- With right sides together, lie the straight edge along any straight edge you made after sewing the second piece on.
- Sew as before. Press away from the patches underneath, usually towards the edge of the block.
Step 11: Draw a Straight Line
- Use as a sewing guide for the next patch, as above. Trim off the excess fabric on that patch (see step 7).
Step 12: Trim to the Edge
- When a patch reaches the edge of the background, you can trim it to that edge, or reduce its size.
- Line up the ruler with the edge of the block, cut off the excess.
Step 13: Trim Patches at the Edge
- Cut off the excess fabric to fit the foundation.
Step 14: Keep Adding Scraps
- Press and trim as you go.
- When you have some of the edges and corners covered, place your ruler along one edge and trim.
- This patch is too big for the edge, so it needs trimming ready for another patch on the corner.
Step 15: Trim Away the Excess
- Cut the patch down with your scissors, so that there is a smaller triangular area on the corner.
- You will need to cut the other side of this patch to get a straight line.
- The edge of the ruler in the picture shows where the cuts will be.
Step 16: Find a Triangle Scrap
- The triangle will cover the corner of the foundation.
- Choose a scrap that is a bit bigger than you think it needs to be.
- Sew with right sides together and press as before.
- Trim it to the foundation fabric.
Step 17: Address the Long Seam
Now, how are we to cover that big space? Large areas need special treatment.
- At some stage, you'll have a large empty space to fill and need to piece together some scraps to make a crazy fabric to fit that area.
- Join scraps in a random way until the 'fabric' is larger and roughly the shape of the area you need to cover.
Step 18: Straighten One Edge
- On one side of the sewn-together patches, mark a cutting line so that the edge is straight when cut.
- Sew to the foundation, press towards the edge of the foundation. Trim to the edge.
Sometimes when you lie the next patch on top, you see that the underneath seam isn't straight enough.
There's a simple fix:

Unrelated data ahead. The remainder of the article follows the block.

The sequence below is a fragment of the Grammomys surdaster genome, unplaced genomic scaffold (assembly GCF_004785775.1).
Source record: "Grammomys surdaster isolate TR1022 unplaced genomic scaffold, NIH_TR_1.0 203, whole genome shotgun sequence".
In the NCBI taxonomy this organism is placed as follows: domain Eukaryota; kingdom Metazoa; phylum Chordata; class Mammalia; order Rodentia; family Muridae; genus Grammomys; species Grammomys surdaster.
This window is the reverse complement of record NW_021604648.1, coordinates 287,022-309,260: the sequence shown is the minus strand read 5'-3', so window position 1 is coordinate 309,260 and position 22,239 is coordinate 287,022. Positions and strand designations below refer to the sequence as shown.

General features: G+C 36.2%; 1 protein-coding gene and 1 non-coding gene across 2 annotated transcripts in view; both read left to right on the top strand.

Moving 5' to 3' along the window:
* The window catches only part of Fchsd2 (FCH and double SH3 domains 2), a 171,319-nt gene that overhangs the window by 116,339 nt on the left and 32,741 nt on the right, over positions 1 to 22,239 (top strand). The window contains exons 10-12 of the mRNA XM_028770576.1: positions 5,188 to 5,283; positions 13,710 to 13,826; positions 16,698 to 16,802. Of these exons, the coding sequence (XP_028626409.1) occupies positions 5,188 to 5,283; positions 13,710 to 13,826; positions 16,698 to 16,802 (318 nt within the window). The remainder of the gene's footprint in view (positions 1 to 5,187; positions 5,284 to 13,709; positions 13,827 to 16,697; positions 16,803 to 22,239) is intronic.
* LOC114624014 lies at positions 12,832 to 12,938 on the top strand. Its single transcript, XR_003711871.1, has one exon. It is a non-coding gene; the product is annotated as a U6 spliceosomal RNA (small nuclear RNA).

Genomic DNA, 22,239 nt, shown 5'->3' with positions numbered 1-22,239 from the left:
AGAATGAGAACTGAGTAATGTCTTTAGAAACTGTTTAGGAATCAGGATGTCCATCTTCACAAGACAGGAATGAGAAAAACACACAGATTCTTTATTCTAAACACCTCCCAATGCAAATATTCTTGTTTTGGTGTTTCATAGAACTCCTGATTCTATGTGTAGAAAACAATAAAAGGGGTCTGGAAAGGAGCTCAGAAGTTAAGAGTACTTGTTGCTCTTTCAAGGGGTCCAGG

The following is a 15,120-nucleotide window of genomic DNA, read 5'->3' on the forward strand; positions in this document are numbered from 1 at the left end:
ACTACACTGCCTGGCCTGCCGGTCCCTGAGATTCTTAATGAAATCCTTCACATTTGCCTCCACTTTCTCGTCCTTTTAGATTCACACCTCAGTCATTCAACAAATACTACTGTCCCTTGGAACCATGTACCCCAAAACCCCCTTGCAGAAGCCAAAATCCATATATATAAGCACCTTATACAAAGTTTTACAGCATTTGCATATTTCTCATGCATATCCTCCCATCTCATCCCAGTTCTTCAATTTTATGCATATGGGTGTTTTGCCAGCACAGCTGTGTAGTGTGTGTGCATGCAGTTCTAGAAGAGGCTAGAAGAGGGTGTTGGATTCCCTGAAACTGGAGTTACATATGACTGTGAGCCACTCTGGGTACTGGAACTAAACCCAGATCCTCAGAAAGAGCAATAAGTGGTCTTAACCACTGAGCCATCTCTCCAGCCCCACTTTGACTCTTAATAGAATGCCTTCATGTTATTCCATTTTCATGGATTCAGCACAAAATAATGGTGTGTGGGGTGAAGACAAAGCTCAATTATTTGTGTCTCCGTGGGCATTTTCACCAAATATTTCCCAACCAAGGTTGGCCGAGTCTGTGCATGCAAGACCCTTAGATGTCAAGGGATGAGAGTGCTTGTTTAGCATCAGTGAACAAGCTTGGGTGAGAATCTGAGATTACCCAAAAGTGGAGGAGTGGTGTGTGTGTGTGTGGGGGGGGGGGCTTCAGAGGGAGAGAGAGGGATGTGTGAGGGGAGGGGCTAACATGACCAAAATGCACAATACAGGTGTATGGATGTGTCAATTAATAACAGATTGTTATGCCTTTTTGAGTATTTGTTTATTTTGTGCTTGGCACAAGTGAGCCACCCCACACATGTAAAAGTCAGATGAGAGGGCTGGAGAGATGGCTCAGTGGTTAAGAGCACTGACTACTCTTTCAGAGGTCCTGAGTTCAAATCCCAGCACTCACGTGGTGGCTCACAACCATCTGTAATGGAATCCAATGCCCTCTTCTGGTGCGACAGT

- Sew a new scrap on. Cut a straight side to place against the already pieced area, sew to the existing patches.
- Press out to the edge, trim away the excess.
- Trim level with the block's edge.
Another Way to Trim the Block
Step 19: Decorate the Seams
- Beginner's guide: embellishing crazy patchwork
When you make a crazy patchwork block, you start with a foundation shape and cover it — either by machine or by hand — with many patches of fabric until the backing is no longer showing.
More About Crazy Patchwork
- Welcome to Annie's Studio
everything crazy quilting
- Crazy Quilting
Vintage crazy patchwork
- I dropped the button box quilt - crazy quilt block
I dropped the button box crazy quilt These are 8 inch blocks for a crazy quilt currently in progress. If you have just landed in the middle of this site via a search engine you may be interested in combinations of stitches for seam embellishments. I
Questions & Answers
Question: How do you finish a crazy patch block for a quilt? Do you add batting?
Answer: These blocks are not usually quilted. They are tied after lining the top as though you were making a pillowcase.
© 2009 Jan T Urquhart Baillie
How did you find the lesson?
Eileen Douglas on May 02, 2020:
The section on decorating the seams doesn't tell anything about how to do that. Also, have crazy quilts always been made in blocks?
Kay Mullins on September 17, 2018:
This is the BEST explanation I have ever seen on HOW to make a crazy quilt block!..thank you SO much!
Jan T Urquhart Baillie (author) from Australia on May 13, 2018:
Lisa, a universal needle will be fine,
Lisa on April 29, 2018:
What kind of sewing machine needle will sew on all these different types of fabrics?
Jan T Urquhart Baillie (author) from Australia on January 15, 2013:
@anonymous: Thanks for your comment. What happens if you draw first is that you are then going by a pattern, and the block won't evolve freely.
anonymous on January 11, 2013:
i like your way of doing it but i have seen an even easier way and that is to draw the crazy lines on paper or material first then add the pieces as you go, this saves having to keep suing the ruler to straighten things up
PatriciaJoy from Michigan on October 29, 2012:
Another excellent quilting lens of yours. Angel blessings.
Gayle Dowell from Kansas on August 11, 2012:
What a great technique for making quilts. Looks like fabulous fun! Makes me want to try my hand at quilting again.
Jan T Urquhart Baillie (author) from Australia on November 11, 2011:
@marsha32: Glad you are enjoying the lenses, Marsha. Crazy patch is really free, so give it a go.
marsha32 on November 10, 2011:
oh wow....I could go crazy looking at all of your quilting lenses! I love to quilt. I won't ever be more than just a beginner, but love it all the same. I am so wanting to do a crazy quilt with scraps. I've been saving some in a bag for awhile now. Smaller scraps do go into a pillowcase that once full enough will be sewn and donated to the animal shelter for a dog bed.